Fast, Affordable, Quality Flexography Printing
Choose the Superior Product Label Printing Company
- At Blair Labeling, we believe in offering high-quality product label printing and the printing of other products at a reasonable price. With flexography printing or “flexo,” we can do just that. Whether you need to print labels, packaging materials, or folding cartons, we are the team you can trust to get the job done. Keep reading to learn more about flexography printing at Blair Labeling and contact us today to start your project!
What are some of the advantages of flexo printing at Blair Labeling?
What are some of the advantages of flexo printing at Blair Labeling?
- Fast Production and Turnaround Times
- Access to a Wide Variety of Inks Like Water-Based, Solvent-Based, and U.V.-Curable
- Print Large Volumes in Less Time
- More Affordable Than Other Product Label Printing Methods
- Flexography Printing at Blair Labeling is Environmentally Conscious
Give us a call today to start your flexography printing services!
Flexography Printing Overview
In the typical flexography printing sequence, the substrate is fed into the press from a roll. The image is printed as the substrate is pulled through a series of stations or print units. Each one prints a single color. As with Gravure and Lithographic printing, the various tones and shading are achieved by overlaying the four basic shades of ink:
The process of printing each color on a flexo press consists of a series of four rollers:
- Ink Roller
- Meter Roller
- Plate Cylinder
- Impression Cylinder
The first roller transfers the ink from an ink pan to the meter roller or Anilox Roll, which is the second roller. The Anilox roller meters the ink to a uniform thickness onto the plate cylinder to avoid bubbling or spots on the label. The substrate then moves between the plate cylinder and the impression cylinder, which is the fourth roller.
The impression cylinder applies pressure to the plate cylinder, thereby transferring the image onto the substrate. The web, which by now has been printed, is fed into the overhead dryer so the ink is dry before it goes to the next print unit.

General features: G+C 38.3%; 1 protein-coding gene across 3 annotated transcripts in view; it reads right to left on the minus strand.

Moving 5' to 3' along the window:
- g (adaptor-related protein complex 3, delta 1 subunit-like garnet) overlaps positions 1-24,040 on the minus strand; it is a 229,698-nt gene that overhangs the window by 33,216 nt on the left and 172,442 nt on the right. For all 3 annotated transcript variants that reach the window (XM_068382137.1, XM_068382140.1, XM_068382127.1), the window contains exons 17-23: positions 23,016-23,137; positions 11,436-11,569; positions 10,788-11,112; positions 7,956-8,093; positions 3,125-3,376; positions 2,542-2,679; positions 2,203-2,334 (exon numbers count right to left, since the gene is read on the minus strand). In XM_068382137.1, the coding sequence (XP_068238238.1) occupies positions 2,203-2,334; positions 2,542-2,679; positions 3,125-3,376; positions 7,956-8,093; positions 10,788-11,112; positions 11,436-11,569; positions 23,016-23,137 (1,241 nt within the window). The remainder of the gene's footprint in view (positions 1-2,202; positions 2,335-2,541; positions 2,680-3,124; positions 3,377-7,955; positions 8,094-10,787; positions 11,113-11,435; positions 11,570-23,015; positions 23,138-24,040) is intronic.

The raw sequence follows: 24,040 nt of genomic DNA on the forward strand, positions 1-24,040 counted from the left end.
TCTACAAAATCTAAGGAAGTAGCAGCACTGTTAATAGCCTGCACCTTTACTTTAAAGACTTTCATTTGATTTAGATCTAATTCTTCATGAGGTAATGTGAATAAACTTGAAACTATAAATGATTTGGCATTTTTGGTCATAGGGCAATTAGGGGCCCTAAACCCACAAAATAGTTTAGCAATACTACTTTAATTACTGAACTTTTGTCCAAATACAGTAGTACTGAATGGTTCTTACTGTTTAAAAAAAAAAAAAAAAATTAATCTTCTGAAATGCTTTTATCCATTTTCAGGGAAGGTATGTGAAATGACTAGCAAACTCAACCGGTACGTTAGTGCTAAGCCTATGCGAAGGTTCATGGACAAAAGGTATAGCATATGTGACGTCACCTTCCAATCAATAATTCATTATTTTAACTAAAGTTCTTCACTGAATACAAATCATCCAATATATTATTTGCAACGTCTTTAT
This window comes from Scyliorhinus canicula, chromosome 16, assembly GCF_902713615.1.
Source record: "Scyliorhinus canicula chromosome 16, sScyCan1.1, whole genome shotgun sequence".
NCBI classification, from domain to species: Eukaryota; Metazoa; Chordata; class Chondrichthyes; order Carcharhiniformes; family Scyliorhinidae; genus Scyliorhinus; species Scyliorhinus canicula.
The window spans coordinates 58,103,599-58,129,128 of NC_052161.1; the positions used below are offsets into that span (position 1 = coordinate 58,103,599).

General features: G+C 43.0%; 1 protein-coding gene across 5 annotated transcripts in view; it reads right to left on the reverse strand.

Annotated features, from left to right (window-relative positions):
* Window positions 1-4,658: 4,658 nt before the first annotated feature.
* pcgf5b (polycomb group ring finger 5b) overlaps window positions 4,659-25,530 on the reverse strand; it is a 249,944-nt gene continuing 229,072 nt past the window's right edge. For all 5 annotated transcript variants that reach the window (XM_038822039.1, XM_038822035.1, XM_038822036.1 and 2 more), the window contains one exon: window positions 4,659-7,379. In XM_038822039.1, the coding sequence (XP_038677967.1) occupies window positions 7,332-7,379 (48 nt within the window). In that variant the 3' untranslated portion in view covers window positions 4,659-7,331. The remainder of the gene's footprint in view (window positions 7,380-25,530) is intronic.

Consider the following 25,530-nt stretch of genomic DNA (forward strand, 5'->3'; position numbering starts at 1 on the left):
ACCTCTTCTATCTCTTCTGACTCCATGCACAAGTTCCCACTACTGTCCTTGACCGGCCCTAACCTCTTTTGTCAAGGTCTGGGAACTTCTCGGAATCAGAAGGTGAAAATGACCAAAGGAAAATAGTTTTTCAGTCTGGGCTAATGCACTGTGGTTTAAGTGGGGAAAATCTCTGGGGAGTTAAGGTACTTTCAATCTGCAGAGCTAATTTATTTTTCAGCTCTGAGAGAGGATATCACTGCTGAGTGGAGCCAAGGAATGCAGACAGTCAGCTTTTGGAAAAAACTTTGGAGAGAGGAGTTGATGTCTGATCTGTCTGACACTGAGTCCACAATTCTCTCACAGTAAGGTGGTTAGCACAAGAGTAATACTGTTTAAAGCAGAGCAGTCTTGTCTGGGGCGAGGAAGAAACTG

After the substrate has been printed with all colors the web MAY be fed through an additional overhead tunnel dryer to remove most of the residual solvents or water. The finished product is then rewound onto a roll or is fed through the cutter.
Plate Making and Image Prep for Flexography Printing
Plate making in flexography uses relief plates unique to each label. However, prior to this is a rigorous set of procedures used to manipulate and generate images based on color processes. Plate making utilizes a solid or liquid photopolymer that is exposed to light through a negative. Afterward, the desired areas left unexposed are then washed away with solvent or water to produce the plate relief and floor height creating the plate thickness as the image demonstrates.
Image preparation begins with electronically produced art supplied by the customer or two free hours of time from our professional art department. Images are captured for printing by a camera, scanner, or computer. When art is scanned or digitally captured, the computer with special software assembles the image. A simple proof is prepared to check for position and accuracy. When color is involved, a digital color proof is submitted to the customer for approval. Upon approval, our professional art department then prepares the image for plating on our NX System.
These inks consist of colorants, which may be pigments and soluble dyes along with a binder and various solvents. Both solvent-based and water-based inks commonly contain various types of alcohol as the primary solvent or drier. Alcohol rapidly dries through evaporation and contributes to VOC emissions. The inks may also contain glycol ether and/or ammonia which facilitates drying.